Indigenous-led conservation is championing forest protection

Indigenous-led conservation is championing forest protection

Indigenous-led conservation is championing forest protection

By Emily Jerome, Digital Engagement Assistant

With long-standing relationships with and ancient knowledge of the land, Indigenous-led conservation is championing forest protection.

Protecting nature isn’t about keeping humans out. It’s about finding a balance where nature and humans can cooperatively coexist. With long-standing relationships with and ancient knowledge of the land, Indigenous peoples have lived in balance with nature for millennia. In 2021, the Food and Agriculture Organization of the United Nations (FAO) and the Fund for the Development of Indigenous Peoples of Latin America and the Caribbean (FILAC) released a report showcasing the value of Indigenous-led forest conservation and climate action.

common squirrel monkey in amazon rainforest
Common squirrel monkey in the Amazon rainforest. Photo by Diego Guzman from Unsplash.

The report highlights how Indigenous and tribal territories are better at protecting forests from deforestation than other protected areas. It states that deforestation was reduced twice as much in Indigenous territories as similar protected areas in the Peruvian Amazon between 2006 and 2011. In fact, 45% of the remaining intact forests located in the Amazon Basin are on Indigenous territories. According to the report, “Indigenous peoples physically occupy 404 million hectares in Latin America” or approximately one-fifth of the total area. Therefore, Indigenous-led conservation is critical to the ecological integrity of South and Central America and Mexico.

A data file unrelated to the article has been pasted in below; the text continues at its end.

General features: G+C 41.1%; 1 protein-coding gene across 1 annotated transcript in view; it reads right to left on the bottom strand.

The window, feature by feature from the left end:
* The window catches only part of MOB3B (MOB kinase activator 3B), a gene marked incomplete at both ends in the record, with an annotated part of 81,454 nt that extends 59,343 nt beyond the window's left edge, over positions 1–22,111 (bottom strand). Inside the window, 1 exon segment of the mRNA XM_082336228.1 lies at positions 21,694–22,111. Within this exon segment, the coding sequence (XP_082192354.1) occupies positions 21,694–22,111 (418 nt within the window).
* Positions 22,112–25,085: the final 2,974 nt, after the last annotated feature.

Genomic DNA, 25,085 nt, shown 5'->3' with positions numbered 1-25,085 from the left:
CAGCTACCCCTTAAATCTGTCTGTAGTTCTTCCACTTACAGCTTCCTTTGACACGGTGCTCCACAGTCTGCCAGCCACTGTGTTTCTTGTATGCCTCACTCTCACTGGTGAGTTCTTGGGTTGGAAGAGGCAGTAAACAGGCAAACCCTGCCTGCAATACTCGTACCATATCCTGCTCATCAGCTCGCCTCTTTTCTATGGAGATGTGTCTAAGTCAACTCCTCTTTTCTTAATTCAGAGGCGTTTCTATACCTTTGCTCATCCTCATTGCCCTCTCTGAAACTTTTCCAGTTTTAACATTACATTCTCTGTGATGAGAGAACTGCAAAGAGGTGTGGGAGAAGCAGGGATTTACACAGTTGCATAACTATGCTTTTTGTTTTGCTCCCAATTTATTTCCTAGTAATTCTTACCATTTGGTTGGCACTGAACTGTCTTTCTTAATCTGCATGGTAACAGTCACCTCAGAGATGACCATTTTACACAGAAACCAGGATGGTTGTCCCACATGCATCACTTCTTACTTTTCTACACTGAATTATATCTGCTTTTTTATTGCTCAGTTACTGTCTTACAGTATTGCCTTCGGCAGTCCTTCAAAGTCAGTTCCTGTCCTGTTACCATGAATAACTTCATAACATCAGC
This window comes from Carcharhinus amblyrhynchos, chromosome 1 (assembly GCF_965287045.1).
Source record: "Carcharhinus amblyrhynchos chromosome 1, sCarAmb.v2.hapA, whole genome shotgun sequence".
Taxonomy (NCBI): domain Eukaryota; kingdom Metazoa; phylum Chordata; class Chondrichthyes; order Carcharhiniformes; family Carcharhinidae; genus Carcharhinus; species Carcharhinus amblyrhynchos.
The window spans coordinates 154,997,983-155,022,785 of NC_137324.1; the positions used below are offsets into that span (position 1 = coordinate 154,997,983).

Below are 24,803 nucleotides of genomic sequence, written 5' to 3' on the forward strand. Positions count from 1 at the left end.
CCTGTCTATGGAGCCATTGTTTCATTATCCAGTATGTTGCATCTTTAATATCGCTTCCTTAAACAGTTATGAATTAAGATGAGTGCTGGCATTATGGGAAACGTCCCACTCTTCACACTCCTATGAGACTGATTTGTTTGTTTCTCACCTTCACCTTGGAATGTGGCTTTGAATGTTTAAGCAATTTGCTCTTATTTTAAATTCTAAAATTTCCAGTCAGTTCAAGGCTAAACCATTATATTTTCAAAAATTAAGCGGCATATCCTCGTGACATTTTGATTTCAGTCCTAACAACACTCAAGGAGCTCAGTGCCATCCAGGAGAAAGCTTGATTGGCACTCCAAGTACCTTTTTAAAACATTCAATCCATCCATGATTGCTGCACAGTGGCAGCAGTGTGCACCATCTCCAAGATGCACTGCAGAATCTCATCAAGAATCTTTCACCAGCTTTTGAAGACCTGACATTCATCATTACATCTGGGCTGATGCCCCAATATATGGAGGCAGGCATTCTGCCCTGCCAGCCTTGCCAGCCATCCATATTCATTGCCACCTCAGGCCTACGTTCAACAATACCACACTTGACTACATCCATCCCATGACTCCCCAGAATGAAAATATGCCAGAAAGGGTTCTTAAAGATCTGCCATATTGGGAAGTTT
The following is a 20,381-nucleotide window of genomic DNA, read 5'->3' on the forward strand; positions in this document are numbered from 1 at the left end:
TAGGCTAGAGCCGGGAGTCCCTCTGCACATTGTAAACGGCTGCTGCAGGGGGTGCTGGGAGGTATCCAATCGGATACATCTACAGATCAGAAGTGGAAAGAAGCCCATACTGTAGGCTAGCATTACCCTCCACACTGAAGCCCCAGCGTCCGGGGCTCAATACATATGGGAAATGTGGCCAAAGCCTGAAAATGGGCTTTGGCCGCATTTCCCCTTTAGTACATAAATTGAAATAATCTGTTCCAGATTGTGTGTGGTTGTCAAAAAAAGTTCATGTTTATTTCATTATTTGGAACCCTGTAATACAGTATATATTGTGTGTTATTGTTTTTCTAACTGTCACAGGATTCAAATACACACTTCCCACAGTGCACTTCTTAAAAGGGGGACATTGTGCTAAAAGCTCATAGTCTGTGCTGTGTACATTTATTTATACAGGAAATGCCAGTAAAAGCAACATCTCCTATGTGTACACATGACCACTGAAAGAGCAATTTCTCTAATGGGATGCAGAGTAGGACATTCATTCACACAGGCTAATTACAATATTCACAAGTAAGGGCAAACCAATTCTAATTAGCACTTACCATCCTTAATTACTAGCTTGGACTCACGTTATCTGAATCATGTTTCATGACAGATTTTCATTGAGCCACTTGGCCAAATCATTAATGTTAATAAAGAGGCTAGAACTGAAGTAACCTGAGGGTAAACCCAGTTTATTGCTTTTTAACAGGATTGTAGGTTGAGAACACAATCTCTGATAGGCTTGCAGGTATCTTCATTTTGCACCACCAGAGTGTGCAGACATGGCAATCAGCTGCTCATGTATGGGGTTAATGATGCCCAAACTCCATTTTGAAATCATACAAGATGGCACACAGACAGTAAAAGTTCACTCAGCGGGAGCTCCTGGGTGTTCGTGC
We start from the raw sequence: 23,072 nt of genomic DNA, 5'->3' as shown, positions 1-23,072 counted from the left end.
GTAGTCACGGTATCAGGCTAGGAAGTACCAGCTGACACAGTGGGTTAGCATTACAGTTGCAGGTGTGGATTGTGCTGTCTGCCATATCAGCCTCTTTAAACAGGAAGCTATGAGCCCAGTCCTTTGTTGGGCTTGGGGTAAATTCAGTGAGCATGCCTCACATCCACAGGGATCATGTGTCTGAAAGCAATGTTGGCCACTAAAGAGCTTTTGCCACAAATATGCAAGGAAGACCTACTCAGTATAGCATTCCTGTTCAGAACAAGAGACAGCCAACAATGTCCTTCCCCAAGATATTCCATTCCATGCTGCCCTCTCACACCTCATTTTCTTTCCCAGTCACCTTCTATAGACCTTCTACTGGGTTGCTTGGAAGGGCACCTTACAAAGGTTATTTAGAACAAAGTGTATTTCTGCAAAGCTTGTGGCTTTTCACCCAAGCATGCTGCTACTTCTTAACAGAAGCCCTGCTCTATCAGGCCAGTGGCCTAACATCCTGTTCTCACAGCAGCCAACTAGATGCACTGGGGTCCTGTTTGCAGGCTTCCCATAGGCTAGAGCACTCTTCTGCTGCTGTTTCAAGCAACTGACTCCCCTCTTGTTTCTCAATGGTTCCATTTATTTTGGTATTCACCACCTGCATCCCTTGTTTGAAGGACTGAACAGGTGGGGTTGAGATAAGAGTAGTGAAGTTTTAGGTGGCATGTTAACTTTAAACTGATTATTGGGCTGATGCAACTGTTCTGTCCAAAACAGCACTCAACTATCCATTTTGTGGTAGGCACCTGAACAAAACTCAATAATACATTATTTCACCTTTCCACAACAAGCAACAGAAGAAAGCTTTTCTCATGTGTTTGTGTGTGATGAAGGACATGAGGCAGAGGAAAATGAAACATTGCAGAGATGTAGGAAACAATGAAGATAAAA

But, why exactly are forests better off on Indigenous and tribal territories? The president of FILAC and Indigenous Nicaraguan, Myrna Cunningham offers some insight. “Indigenous peoples have a different concept of forests,” said Cunningham to The Guardian. She continues to explain that, “they are not seen as a place where you take out resources to increase your money – they are seen as a space where we live and that is given to us to protect for the next generation.”

Forests are a key climate crisis solution

Forests are critical in mitigating the climate crisis as they suck in vast amounts of carbon and store it in soils. The report found that one-third of carbon stored in Latin America’s forests is found on Indigenous and tribal territories. And while 28% of the Amazon Basin is Indigenous territory, it only produces 2.6% of the carbon emissions from the area. As a result, Indigenous territories in the region aren’t a significant contributor to the climate crisis as the areas absorb almost as much carbon as they produce.

Tree trunk in Amazon rainforest
Amazon rainforest. Photo by Cris Paulino from Getty Images/Canva.

Indigenous-led conservation in Canada

The FAO and FILAC report shows that Indigenous land management presents a path towards reducing carbon emissions and biodiversity loss. So, what is Canada doing to support Indigenous approaches to conservation? Well, Environment and Climate Change Canada is investing over $100 million into Indigenous-led conservation projects throughout Canada. Two such projects are the Indigenous Guardian Pilot Program and Indigenous Protected and Conserved Areas (IPCA’s).

As highlighted in a previous NET post, the Guardians program was created “to empower communities to manage ancestral lands according to traditional laws and values,” according to the Indigenous Leadership Initiative. Guardians monitor ecological health, maintain cultural sites, protect sensitive areas and species, play a vital role in creating land-use and marine-use plans, and also promote intergenerational sharing of Indigenous knowledge. By supporting these projects, Canada can work towards protecting 25% of lands and oceans by 2025 and 30% by 2030 and simultaneously meeting reconciliation goals.